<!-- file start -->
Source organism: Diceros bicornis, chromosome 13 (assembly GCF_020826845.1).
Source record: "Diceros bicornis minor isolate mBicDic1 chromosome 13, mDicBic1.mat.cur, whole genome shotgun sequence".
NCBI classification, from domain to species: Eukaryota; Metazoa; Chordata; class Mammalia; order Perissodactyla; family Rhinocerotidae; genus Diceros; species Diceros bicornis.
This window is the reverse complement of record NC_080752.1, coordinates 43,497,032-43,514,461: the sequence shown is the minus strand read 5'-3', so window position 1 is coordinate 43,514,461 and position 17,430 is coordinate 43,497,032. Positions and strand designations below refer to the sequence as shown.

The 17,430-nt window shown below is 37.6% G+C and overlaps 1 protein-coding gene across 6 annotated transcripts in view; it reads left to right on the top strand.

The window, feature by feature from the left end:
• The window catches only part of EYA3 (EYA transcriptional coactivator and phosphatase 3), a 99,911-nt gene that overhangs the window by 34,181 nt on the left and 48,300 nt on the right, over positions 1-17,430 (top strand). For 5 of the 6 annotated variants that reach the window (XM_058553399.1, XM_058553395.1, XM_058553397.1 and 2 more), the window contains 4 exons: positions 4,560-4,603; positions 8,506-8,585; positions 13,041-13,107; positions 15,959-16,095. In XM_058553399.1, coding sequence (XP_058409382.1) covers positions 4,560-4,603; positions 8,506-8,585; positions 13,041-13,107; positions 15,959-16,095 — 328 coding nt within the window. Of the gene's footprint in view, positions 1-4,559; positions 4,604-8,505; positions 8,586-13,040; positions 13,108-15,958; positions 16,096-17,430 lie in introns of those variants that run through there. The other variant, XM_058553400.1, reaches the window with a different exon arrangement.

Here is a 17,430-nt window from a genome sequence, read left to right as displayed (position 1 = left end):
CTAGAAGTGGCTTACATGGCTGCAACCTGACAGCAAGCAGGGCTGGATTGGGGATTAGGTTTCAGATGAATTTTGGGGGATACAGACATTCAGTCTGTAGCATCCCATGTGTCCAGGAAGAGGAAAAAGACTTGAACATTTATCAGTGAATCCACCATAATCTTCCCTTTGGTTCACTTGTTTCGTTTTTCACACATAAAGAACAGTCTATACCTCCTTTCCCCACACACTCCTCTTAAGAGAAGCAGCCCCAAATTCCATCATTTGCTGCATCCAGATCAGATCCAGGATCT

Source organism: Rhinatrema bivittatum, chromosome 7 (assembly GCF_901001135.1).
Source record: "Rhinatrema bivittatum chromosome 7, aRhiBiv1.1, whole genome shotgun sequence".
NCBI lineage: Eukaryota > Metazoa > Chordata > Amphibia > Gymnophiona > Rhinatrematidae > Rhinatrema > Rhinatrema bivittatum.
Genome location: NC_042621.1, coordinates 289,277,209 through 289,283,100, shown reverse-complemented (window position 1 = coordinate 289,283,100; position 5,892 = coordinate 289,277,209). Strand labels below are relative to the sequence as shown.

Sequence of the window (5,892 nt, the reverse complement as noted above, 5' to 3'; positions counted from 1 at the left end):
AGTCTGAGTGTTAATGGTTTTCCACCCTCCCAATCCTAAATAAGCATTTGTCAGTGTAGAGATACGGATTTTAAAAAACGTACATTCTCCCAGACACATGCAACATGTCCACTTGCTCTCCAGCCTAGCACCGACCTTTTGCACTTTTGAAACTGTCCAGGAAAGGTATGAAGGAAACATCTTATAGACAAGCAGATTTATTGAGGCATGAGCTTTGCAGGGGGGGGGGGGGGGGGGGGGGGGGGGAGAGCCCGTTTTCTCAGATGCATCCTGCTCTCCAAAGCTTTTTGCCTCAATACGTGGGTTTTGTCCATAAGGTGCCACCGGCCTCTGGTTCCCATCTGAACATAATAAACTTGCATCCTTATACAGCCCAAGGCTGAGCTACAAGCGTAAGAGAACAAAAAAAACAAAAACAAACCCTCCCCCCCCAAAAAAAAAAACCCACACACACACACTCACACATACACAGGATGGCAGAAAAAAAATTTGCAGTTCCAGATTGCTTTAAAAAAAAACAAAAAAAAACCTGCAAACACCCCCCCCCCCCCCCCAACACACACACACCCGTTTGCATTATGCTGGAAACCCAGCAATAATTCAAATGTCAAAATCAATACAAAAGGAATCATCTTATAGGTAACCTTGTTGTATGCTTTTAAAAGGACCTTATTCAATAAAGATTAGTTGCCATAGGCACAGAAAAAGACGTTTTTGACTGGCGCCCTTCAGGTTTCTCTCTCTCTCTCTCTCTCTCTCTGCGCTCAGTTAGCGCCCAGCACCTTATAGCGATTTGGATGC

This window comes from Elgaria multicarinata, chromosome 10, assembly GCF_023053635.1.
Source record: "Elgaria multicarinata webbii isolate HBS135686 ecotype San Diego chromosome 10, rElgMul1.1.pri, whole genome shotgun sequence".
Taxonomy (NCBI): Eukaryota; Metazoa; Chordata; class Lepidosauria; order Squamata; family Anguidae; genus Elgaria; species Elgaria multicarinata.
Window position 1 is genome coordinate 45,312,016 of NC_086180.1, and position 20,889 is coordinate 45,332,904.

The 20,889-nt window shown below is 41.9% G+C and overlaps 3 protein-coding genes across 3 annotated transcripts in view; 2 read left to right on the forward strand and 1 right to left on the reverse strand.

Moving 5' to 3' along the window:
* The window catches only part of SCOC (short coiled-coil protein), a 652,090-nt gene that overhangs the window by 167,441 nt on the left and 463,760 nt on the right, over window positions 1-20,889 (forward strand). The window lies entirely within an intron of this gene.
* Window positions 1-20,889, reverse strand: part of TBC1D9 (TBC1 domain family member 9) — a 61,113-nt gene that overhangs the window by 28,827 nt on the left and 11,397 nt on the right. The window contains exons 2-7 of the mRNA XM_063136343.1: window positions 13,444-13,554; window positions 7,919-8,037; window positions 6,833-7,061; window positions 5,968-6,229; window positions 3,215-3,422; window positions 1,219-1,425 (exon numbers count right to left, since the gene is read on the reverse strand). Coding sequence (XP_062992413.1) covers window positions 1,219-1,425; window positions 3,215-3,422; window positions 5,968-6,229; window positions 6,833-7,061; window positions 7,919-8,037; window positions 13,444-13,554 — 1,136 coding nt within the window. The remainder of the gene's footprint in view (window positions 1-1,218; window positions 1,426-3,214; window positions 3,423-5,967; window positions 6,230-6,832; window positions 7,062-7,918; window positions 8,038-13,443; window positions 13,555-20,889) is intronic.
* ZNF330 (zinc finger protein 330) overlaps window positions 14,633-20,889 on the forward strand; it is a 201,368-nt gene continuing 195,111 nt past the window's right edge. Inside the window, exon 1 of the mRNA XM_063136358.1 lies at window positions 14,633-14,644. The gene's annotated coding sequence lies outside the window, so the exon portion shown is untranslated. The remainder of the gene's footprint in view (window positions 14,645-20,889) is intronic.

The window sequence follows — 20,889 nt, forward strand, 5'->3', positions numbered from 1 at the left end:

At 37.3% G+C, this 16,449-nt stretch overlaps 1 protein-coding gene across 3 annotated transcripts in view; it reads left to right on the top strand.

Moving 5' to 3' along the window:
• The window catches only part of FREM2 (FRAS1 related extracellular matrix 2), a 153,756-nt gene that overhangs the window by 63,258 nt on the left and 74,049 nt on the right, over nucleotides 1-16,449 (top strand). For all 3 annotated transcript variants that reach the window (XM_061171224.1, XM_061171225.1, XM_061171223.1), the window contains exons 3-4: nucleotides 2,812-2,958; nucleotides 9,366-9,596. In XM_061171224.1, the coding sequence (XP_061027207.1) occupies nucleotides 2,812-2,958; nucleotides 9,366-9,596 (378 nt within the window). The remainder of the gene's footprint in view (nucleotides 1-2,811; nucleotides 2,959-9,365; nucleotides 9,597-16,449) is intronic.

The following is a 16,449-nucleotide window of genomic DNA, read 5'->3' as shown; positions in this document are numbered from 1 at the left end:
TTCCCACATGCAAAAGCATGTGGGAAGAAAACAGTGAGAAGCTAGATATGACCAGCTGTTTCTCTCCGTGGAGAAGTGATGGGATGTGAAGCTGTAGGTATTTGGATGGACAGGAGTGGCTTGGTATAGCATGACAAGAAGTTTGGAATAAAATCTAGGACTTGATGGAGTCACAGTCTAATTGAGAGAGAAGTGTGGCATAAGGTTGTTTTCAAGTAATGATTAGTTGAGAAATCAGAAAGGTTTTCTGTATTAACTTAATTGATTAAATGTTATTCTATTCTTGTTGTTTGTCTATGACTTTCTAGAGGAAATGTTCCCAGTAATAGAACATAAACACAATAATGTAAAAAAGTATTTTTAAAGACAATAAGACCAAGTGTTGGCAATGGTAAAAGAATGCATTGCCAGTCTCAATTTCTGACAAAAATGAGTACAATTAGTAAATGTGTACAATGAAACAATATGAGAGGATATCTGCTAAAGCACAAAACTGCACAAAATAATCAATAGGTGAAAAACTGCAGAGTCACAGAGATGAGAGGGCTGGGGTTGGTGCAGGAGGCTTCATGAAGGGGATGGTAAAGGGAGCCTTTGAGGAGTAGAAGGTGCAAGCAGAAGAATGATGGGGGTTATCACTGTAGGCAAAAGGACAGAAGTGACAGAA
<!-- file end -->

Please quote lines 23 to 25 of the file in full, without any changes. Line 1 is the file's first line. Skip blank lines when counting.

* Window positions 1-20,889, reverse strand: part of TBC1D9 (TBC1 domain family member 9) — a 61,113-nt gene that overhangs the window by 28,827 nt on the left and 11,397 nt on the right. The window contains exons 2-7 of the mRNA XM_063136343.1: window positions 13,444-13,554; window positions 7,919-8,037; window positions 6,833-7,061; window positions 5,968-6,229; window positions 3,215-3,422; window positions 1,219-1,425 (exon numbers count right to left, since the gene is read on the reverse strand). Coding sequence (XP_062992413.1) covers window positions 1,219-1,425; window positions 3,215-3,422; window positions 5,968-6,229; window positions 6,833-7,061; window positions 7,919-8,037; window positions 13,444-13,554 — 1,136 coding nt within the window. The remainder of the gene's footprint in view (window positions 1-1,218; window positions 1,426-3,214; window positions 3,423-5,967; window positions 6,230-6,832; window positions 7,062-7,918; window positions 8,038-13,443; window positions 13,555-20,889) is intronic.
* ZNF330 (zinc finger protein 330) overlaps window positions 14,633-20,889 on the forward strand; it is a 201,368-nt gene continuing 195,111 nt past the window's right edge. Inside the window, exon 1 of the mRNA XM_063136358.1 lies at window positions 14,633-14,644. The gene's annotated coding sequence lies outside the window, so the exon portion shown is untranslated. The remainder of the gene's footprint in view (window positions 14,645-20,889) is intronic.

The window sequence follows — 20,889 nt, forward strand, 5'->3', positions numbered from 1 at the left end: